Scouts discover honor for country in nature

Ben Wolford

The trading post at Manatoc Scout Reservation is alive with the chatter of Boy Scouts just glad to be in the shade. Among them sits Lee Spilker, director of the post, who became a scout in 1965.

He says, sure, Boy Scouts learn how to respect an American flag, but they develop a love of country that’s deeper than folding cloth and reciting pledges.

“When they’re out here, they get closer to the land,” Spilker says. “More so than patriotism, you’re back with nature and you can think about your values, your morals, your loyalties and your relationship with your God.”

The trading post Boy Scouts are getting louder and Spilker finds the cause.

“Check this out,” he says and nods toward a group playing cards with one of the few females on the campground.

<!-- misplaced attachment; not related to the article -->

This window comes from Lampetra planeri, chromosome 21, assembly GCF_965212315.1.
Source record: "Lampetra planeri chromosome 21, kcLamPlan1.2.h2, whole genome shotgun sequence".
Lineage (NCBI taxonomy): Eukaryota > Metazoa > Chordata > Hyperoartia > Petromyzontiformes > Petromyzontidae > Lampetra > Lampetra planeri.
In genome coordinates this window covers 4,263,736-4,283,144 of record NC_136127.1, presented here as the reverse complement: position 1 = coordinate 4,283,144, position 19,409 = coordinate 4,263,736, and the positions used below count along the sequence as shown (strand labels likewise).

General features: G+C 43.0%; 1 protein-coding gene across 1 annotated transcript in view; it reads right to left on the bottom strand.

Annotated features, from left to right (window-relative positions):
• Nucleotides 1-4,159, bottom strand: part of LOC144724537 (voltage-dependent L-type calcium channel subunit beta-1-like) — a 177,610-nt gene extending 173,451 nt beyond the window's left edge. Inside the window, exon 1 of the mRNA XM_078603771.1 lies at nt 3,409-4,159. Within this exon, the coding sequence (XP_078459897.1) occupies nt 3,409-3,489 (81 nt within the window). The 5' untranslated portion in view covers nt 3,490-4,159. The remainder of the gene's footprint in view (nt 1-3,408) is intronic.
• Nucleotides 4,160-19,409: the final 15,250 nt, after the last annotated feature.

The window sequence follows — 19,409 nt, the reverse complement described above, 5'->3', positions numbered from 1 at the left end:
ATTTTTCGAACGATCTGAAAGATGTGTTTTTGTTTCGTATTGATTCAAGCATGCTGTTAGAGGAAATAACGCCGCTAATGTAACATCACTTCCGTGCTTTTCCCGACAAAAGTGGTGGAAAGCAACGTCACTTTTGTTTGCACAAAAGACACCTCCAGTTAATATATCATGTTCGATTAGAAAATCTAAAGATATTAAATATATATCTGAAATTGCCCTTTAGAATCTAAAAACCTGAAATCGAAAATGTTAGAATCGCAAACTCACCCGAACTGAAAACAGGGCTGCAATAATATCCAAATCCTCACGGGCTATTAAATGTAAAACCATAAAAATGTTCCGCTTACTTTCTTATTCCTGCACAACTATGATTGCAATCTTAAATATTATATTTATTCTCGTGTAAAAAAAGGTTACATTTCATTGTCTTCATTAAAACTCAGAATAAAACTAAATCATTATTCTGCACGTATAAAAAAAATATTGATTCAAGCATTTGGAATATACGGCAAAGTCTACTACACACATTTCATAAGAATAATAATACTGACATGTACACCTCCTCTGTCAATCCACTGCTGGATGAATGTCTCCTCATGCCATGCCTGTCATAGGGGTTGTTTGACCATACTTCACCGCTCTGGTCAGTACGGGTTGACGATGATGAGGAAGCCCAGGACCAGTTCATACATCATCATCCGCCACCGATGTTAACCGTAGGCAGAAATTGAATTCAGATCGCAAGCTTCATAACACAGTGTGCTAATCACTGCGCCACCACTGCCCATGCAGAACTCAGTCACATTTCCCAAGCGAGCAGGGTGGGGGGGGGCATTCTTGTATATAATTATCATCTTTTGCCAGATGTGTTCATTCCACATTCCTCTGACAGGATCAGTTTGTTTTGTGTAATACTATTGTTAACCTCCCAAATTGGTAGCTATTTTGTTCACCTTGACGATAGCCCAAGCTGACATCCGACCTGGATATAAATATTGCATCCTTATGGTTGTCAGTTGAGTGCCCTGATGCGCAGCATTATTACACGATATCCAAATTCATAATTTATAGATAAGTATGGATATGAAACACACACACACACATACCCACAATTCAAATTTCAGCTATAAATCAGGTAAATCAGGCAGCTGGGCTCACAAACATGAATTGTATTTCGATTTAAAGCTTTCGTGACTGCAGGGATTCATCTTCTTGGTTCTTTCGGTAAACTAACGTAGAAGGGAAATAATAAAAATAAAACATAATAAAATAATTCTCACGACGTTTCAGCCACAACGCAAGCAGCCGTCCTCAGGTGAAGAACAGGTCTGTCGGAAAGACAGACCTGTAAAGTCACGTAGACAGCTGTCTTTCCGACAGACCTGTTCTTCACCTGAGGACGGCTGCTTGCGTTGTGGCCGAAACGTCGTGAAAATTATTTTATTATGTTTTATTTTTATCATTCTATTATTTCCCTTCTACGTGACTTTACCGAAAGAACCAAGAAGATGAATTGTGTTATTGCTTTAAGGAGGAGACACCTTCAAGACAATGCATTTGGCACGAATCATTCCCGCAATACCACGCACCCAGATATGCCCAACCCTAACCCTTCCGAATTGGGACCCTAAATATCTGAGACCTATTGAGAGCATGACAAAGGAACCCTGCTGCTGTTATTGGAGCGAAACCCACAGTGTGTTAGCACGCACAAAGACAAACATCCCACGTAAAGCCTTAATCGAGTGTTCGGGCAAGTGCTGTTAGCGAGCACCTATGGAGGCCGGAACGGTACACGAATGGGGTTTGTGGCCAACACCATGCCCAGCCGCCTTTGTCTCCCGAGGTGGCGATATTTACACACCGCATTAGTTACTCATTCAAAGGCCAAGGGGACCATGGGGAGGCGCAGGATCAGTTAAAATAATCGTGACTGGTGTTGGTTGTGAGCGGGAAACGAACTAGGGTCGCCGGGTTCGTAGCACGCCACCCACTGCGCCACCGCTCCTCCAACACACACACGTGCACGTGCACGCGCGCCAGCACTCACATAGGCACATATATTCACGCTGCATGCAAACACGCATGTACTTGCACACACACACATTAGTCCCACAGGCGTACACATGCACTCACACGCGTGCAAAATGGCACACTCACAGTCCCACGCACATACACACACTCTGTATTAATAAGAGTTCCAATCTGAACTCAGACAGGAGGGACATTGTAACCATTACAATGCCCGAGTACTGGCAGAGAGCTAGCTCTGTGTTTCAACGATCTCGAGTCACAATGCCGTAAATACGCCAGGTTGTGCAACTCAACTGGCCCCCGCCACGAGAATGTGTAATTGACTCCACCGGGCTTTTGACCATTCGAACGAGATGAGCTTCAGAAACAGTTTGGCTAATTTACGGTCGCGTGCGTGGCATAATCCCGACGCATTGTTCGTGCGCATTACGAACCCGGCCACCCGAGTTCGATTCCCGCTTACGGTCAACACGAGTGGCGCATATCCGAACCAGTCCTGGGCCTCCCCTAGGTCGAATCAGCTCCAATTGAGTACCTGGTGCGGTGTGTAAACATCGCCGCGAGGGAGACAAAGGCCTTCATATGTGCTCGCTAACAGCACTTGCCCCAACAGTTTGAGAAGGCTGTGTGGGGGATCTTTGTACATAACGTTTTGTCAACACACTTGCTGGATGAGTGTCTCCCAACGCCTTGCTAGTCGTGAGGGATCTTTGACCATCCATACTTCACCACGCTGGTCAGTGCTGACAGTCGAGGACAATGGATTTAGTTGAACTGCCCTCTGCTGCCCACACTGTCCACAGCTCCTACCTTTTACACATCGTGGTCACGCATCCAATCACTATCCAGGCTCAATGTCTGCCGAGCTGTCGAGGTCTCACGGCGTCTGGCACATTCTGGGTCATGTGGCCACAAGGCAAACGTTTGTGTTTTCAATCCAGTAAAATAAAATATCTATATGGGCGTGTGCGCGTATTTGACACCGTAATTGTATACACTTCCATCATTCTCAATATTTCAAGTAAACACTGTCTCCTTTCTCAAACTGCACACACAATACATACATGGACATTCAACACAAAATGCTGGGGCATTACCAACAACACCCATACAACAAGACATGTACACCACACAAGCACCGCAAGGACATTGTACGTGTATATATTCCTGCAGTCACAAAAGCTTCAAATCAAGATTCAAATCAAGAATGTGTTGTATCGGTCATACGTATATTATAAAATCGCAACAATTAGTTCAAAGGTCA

They make little disguise that they don’t take her for granted.

“People take everything for granted, like our freedoms and such,” he said. “Then it takes something like 9/11 to happen, and it kind of wakes the country back up. But I don’t think that our scouts have ever lost that sight.”

On a hill in the distance, an American flag flops in the wind. Behind it a mass of trees conceals earthen camp sites where boy scouts make their weeklong homes.

A sign on the road leaving the camp reads, “To these things we must return.”

To nature. To the land.